Monday, 5 March 2012

Angry Noise

My latest multi genre mix, track list below or if you head over to my Mixcloud account then it will tell you exactly when each track begins, although with my shabby mixing I doubt that will be necessary.

1) Who Made Who - Below The Cherry Moon
2) Marco Resmann & App - All I Can Think About
2) Before Dark - Baby (Brenmar Remix)
3) Zkosta - Trigger Step
4) Oliver Huntemann - Wahnfried feat Ane Trolle
5) The Weeknd - Same Old Song (Paper Diamond Remix)
6) The Jane Doze - Replacement Ros
7) Akira Kiteshi - Teraohm 
8) Etienne De Crecy - Am I Wrong (The Shoes "Slo-Mo," Remix)
9) Cursa - Deep Response 
10) Bazil - Infrastructure 
11) Fostec - Bon Voyage 
12 Rebel Cause - What Lies Within
13) Shabaz Places - Swerve (Signal Path Remix)

Such a beautiful piece of music from Olafur Arnalds, an artist who it is no surprise to hear is also a film score composer, so much depth in this.


Roll up roll up this is the Roll UP!!!!!!!!! of the Blu Mar Ten tune All Or Nothing, stems put up for grabs in the latest Kmag remix competition. In my opinion the original sounded a little too much like an ADHD kid had been deprived of his medicine and locked in a stainless steal kitchen.This remix is the kid being calmed down, powdering up his ritalin, mixing it up with some lemon sherbet and sliding it under the door on a piece of paper. Gobbling up the mixture greedily the boy regains restraint, with focus and the smooth flexing of his limbs he's able to manipulate the door handle in such a way that it opens, allowing him to bowl out smugly to the rolling freedom of the outside world. 

Check out some more of their tunes over on their SoundCloud; they've got a very distinct, unique bass sound going on throughout.  

The jolliest song about a universal human right no longer existing that I have ever heard. If I agreed with the sentiment (you should see the frankly offensive nonsense I'm allowed to write when I get pissed and operate twitter! Seriously, I was laying into that mug (who is fast becoming the caricature of himself in Team America) Sean Penn so hard on friday) I would almost be persuaded into believe it were a good thing.

This was released digitally on the 20th, available via White On White and could easily feature in the soundtrack for any one of the hundred super hero films that is due to come out in the next few years, as Hollywood plays it safe, sticking to a formula they know works and suits the writers perfectly as it involves them not having to do their jobs and be creative.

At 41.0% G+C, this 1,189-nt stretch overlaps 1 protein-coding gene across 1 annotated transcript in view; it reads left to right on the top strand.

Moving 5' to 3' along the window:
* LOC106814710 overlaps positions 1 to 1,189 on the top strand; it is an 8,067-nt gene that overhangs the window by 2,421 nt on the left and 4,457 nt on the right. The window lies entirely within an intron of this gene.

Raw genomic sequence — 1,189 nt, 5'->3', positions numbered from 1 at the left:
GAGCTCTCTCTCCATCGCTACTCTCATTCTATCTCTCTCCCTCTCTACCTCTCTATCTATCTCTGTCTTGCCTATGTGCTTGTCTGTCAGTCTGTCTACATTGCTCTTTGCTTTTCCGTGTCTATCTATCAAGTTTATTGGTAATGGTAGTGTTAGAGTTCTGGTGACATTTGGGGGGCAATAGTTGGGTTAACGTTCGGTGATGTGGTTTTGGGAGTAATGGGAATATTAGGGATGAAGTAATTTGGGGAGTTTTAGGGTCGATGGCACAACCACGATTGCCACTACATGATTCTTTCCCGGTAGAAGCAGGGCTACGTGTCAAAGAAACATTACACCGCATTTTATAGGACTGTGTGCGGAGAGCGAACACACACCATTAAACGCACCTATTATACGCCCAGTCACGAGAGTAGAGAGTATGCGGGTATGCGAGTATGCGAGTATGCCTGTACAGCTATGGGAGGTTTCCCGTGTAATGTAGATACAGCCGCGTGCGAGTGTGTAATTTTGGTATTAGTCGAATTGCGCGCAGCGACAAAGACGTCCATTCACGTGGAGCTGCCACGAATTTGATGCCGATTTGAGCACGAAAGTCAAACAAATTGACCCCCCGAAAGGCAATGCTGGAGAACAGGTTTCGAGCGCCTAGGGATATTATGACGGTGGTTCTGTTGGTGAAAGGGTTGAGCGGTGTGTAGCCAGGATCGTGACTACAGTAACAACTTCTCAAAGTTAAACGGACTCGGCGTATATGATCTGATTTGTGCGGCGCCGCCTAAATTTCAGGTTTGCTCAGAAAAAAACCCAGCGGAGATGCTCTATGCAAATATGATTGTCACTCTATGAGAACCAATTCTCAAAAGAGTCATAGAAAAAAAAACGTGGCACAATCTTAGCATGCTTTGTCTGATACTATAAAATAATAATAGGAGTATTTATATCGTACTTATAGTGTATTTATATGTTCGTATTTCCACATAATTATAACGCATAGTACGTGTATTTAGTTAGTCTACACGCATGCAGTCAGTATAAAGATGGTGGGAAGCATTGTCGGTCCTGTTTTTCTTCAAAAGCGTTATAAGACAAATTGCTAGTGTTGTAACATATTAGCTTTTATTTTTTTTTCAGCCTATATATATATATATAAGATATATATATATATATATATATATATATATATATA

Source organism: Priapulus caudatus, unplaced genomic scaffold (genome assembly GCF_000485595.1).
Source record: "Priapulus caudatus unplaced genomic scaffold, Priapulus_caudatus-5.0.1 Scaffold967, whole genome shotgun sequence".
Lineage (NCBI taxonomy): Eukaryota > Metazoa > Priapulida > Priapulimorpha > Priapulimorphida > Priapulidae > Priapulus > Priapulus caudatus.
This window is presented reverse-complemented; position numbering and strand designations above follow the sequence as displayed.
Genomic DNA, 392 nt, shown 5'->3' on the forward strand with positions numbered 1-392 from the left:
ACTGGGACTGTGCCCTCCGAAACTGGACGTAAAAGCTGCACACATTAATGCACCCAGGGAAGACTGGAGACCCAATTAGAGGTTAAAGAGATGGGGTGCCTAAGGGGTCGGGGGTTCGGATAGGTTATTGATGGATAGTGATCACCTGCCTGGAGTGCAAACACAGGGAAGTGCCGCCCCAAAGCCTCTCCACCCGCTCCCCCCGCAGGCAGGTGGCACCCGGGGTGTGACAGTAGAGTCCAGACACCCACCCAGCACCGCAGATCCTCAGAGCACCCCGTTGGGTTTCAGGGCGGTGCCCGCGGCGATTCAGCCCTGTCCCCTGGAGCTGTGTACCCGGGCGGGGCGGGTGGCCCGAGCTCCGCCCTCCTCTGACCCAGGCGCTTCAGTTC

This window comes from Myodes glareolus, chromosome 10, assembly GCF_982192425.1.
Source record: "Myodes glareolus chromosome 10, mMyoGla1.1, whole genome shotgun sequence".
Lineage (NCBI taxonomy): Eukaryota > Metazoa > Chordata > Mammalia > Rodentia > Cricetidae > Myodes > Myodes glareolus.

Picture our hero, perched fearlessly on a roof top overlooking the metropolis, thoughtful as he considers ditching his vigilante duties and going round to bang that broad he saved from a gang of drunk sailors the other night, although he's worried she might be affected by his own radioactivity, the same radiation he was exposed and that caused him to mutate and be great in the first place. Not that he cares that much for her safety, he's more worried that she might develop superpowers herself and be better than him or worse, go to the bloody press with a kiss and tell story.

The drums are so bloody nice aren't they? A great man once said "There is no good in nice," and I have always been inclined to agree with him but the start of this song had me doubting myself, can you believe it?  Thank god the niceness did the thing that it always does and encourage you to stay around longer than you should, to the point where bordem levels are so high that you're seriously considering downloading Ferne Cotton's weekly podcast so that you can hear her talk about herself all day long 

There is nothing memorable about boring, you couldn't imagine the meeting between The Drums and your grandparents being anything other than pleasant for all involved but bless em, with their mild altzimers, risk free encounters like these are only likely to stay in their consciousness till the first bar of The Arches intro. What The Drums need to do is storm in there declaring that Lawn Bowls was a game invented by a black man, mean while stealing all grandads Worthers Originals and throwing the empty box back in his face, pissing in the teapot that granny brought through on a tray now being used to eclipse the TV. 

They won't like it and they won't like them, but they sure will remember who they were and as an added bonus, the stress is likely to increase the biddies (oh sorry, as of new NHS protocol announced yesterday, "old peoples.") brain activity, which is a proven way to prevent the horrible degenerative disease that is alzheimer's (lots of coffee can reverse the affects quite astonishingly as well).